It’s hard to believe that it’s been over five years since Ben Kweller was singing about pennies on train tracks. It’s also easy to forget that Kweller is releasing his fifth studio album aged 30, eighteen years after joining his first band.
Go Fly A Kite begins with a pop-rock number and continues in the style that his fans have come to expect. Mean To Me opens with some heavy electric guitar chords and Kweller sings with an angst that perhaps would normally be found in younger performers starting out in the industry. One of the more polished tracks would have to be Jealous Girl. With an upbeat bridge into a tuneful chorus it reminded me of why I first fell for Kweller’s craftsmanship back in the days of Penny on the Train Track.
Full Circle is catchy with one of those repetitive choruses that refuse to leave your mind for a while after the track ends. That’s not to say it’s a bad thing – in fact the track is one of my highlights of the album. The drum-heavy introduction to Time Will Save The Day leads into another peak of the album. The tonality of Kweller’s vocals adds emotion to the track that repeats the song’s title for effect in the chorus before a rather abrupt ending.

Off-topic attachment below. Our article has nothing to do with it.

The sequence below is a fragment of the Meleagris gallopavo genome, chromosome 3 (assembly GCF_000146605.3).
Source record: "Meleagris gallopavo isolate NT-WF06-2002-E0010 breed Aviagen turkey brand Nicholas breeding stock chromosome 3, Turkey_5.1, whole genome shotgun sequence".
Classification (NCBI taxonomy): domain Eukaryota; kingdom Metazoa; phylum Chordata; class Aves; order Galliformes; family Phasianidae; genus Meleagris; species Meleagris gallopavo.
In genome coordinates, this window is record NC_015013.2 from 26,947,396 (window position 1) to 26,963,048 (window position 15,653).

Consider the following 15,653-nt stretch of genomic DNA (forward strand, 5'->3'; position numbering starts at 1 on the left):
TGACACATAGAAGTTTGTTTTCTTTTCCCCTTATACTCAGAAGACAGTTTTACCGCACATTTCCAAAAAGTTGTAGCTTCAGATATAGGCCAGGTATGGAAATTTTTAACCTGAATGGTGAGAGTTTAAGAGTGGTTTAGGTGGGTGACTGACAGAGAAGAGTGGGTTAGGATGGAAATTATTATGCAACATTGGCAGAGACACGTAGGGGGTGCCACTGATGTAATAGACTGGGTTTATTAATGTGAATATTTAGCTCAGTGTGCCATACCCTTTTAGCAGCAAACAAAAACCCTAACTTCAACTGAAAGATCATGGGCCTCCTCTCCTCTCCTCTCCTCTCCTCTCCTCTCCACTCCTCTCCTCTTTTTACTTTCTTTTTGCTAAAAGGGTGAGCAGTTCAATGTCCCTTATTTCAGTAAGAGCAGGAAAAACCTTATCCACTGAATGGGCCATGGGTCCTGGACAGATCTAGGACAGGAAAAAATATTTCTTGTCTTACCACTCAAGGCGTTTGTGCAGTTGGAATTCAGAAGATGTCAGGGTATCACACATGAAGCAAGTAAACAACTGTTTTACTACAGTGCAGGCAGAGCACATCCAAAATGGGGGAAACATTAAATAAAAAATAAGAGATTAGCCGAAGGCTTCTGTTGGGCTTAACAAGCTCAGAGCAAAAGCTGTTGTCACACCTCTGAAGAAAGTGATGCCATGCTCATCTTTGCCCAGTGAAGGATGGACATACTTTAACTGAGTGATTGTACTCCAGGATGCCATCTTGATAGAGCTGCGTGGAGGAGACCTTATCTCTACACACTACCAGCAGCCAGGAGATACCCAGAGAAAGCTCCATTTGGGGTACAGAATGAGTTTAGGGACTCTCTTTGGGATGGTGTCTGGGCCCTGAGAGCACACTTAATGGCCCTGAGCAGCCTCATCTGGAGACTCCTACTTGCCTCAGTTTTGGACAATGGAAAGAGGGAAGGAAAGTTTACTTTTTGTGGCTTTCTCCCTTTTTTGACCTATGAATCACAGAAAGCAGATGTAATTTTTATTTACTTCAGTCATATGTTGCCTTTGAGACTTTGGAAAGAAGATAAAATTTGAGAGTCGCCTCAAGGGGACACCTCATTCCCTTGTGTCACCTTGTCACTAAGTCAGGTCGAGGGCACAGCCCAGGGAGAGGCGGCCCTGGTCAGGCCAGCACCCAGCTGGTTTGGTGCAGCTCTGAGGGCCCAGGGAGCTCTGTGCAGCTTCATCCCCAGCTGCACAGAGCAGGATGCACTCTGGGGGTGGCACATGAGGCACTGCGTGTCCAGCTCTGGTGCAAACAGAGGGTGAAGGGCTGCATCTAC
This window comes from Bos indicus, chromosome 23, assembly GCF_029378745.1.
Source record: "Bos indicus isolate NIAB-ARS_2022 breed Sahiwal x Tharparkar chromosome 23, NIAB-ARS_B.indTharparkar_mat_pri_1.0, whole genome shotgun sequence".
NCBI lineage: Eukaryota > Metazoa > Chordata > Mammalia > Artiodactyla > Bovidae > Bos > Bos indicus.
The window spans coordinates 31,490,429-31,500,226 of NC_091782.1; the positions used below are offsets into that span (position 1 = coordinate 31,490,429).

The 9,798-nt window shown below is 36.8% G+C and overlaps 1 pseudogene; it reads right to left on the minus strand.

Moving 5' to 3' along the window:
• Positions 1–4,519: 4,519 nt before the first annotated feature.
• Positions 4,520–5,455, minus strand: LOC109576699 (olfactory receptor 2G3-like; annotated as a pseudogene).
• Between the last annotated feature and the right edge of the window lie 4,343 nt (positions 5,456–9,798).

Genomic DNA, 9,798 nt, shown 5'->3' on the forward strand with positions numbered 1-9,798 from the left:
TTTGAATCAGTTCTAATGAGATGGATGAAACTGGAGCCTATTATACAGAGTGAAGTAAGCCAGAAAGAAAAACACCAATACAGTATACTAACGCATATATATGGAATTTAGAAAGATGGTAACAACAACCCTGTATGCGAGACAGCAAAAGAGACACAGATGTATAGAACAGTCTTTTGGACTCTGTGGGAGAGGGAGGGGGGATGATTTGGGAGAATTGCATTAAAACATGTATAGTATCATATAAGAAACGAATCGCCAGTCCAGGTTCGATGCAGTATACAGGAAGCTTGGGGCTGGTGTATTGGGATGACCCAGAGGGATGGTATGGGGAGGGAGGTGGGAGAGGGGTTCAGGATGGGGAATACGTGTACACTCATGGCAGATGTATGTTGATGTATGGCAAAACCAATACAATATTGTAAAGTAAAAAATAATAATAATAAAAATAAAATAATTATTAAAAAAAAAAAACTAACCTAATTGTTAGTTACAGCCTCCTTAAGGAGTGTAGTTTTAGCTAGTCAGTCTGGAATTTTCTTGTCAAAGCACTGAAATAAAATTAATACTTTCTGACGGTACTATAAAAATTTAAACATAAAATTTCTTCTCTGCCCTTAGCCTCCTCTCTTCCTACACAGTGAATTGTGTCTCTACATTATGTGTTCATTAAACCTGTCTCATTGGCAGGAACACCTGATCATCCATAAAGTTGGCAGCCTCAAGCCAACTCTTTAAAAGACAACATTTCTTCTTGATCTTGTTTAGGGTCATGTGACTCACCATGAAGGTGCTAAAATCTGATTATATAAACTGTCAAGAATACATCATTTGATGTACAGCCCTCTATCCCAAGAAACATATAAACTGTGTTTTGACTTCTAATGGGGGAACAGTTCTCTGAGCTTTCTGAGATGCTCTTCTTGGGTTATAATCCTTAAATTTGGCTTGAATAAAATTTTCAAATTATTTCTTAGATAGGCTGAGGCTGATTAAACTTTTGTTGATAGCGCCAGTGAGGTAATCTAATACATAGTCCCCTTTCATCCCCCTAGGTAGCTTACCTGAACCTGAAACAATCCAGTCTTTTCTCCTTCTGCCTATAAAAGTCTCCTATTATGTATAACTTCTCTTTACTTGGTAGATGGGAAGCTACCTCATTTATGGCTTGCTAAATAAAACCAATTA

The album ends on another high with You Can Count On Me. It’s a sweet track with the repeated use of the second person pronoun making you think that maybe, just maybe, Kweller is actually singing the song just for you. But then the album ends and reality hits once more. And you’re alone. So you start listening to another Ben Kweller album…
Is it an amazing album that will change your life? No. Is it a disappointing album? No. It’s simply an album that exhibits the undeniable talents of Kweller whilst rarely breaking away from what fans have come to expect from him. Go Fly A Kite is a quality, yet safe, album.